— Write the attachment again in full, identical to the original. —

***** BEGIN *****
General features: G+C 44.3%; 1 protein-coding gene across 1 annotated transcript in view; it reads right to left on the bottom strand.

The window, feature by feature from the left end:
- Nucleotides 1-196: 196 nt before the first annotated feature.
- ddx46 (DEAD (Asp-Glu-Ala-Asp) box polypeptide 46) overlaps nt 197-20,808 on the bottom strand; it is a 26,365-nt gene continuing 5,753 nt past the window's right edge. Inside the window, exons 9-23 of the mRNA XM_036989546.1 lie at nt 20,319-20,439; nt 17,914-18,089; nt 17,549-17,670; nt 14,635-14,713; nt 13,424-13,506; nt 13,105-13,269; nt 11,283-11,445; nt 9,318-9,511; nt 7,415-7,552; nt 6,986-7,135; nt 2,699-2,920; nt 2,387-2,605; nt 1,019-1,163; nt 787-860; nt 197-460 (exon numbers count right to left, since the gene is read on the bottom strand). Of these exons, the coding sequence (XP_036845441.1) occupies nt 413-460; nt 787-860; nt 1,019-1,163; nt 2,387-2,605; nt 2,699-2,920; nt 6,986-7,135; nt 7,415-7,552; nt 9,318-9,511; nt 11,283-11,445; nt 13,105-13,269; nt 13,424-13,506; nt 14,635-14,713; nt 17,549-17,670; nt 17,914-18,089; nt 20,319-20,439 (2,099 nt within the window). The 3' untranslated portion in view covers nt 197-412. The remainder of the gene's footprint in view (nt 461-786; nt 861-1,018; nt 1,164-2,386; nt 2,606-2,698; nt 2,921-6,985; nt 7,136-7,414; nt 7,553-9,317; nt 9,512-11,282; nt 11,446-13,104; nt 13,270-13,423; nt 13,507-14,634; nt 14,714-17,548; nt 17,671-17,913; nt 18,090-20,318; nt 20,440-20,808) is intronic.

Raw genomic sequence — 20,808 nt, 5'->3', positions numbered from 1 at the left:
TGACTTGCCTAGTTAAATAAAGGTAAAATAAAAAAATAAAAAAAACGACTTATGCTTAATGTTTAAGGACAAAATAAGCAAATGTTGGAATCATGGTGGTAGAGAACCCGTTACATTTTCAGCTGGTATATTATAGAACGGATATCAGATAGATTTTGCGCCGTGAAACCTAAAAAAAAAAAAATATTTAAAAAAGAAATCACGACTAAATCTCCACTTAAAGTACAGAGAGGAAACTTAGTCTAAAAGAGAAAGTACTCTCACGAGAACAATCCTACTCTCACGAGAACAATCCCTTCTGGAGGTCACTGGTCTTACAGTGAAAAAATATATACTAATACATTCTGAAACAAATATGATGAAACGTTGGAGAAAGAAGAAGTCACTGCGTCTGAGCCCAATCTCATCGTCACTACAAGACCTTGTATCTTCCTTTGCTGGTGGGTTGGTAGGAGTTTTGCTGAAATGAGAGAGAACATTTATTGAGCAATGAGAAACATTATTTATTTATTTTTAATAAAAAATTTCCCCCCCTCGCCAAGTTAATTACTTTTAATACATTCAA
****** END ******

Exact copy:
General features: G+C 44.3%; 1 protein-coding gene across 1 annotated transcript in view; it reads right to left on the bottom strand.

The window, feature by feature from the left end:
- Nucleotides 1-196: 196 nt before the first annotated feature.
- ddx46 (DEAD (Asp-Glu-Ala-Asp) box polypeptide 46) overlaps nt 197-20,808 on the bottom strand; it is a 26,365-nt gene continuing 5,753 nt past the window's right edge. Inside the window, exons 9-23 of the mRNA XM_036989546.1 lie at nt 20,319-20,439; nt 17,914-18,089; nt 17,549-17,670; nt 14,635-14,713; nt 13,424-13,506; nt 13,105-13,269; nt 11,283-11,445; nt 9,318-9,511; nt 7,415-7,552; nt 6,986-7,135; nt 2,699-2,920; nt 2,387-2,605; nt 1,019-1,163; nt 787-860; nt 197-460 (exon numbers count right to left, since the gene is read on the bottom strand). Of these exons, the coding sequence (XP_036845441.1) occupies nt 413-460; nt 787-860; nt 1,019-1,163; nt 2,387-2,605; nt 2,699-2,920; nt 6,986-7,135; nt 7,415-7,552; nt 9,318-9,511; nt 11,283-11,445; nt 13,105-13,269; nt 13,424-13,506; nt 14,635-14,713; nt 17,549-17,670; nt 17,914-18,089; nt 20,319-20,439 (2,099 nt within the window). The 3' untranslated portion in view covers nt 197-412. The remainder of the gene's footprint in view (nt 461-786; nt 861-1,018; nt 1,164-2,386; nt 2,606-2,698; nt 2,921-6,985; nt 7,136-7,414; nt 7,553-9,317; nt 9,512-11,282; nt 11,446-13,104; nt 13,270-13,423; nt 13,507-14,634; nt 14,714-17,548; nt 17,671-17,913; nt 18,090-20,318; nt 20,440-20,808) is intronic.

Raw genomic sequence — 20,808 nt, 5'->3', positions numbered from 1 at the left:
TGACTTGCCTAGTTAAATAAAGGTAAAATAAAAAAATAAAAAAAACGACTTATGCTTAATGTTTAAGGACAAAATAAGCAAATGTTGGAATCATGGTGGTAGAGAACCCGTTACATTTTCAGCTGGTATATTATAGAACGGATATCAGATAGATTTTGCGCCGTGAAACCTAAAAAAAAAAAAATATTTAAAAAAGAAATCACGACTAAATCTCCACTTAAAGTACAGAGAGGAAACTTAGTCTAAAAGAGAAAGTACTCTCACGAGAACAATCCTACTCTCACGAGAACAATCCCTTCTGGAGGTCACTGGTCTTACAGTGAAAAAATATATACTAATACATTCTGAAACAAATATGATGAAACGTTGGAGAAAGAAGAAGTCACTGCGTCTGAGCCCAATCTCATCGTCACTACAAGACCTTGTATCTTCCTTTGCTGGTGGGTTGGTAGGAGTTTTGCTGAAATGAGAGAGAACATTTATTGAGCAATGAGAAACATTATTTATTTATTTTTAATAAAAAATTTCCCCCCCTCGCCAAGTTAATTACTTTTAATACATTCAA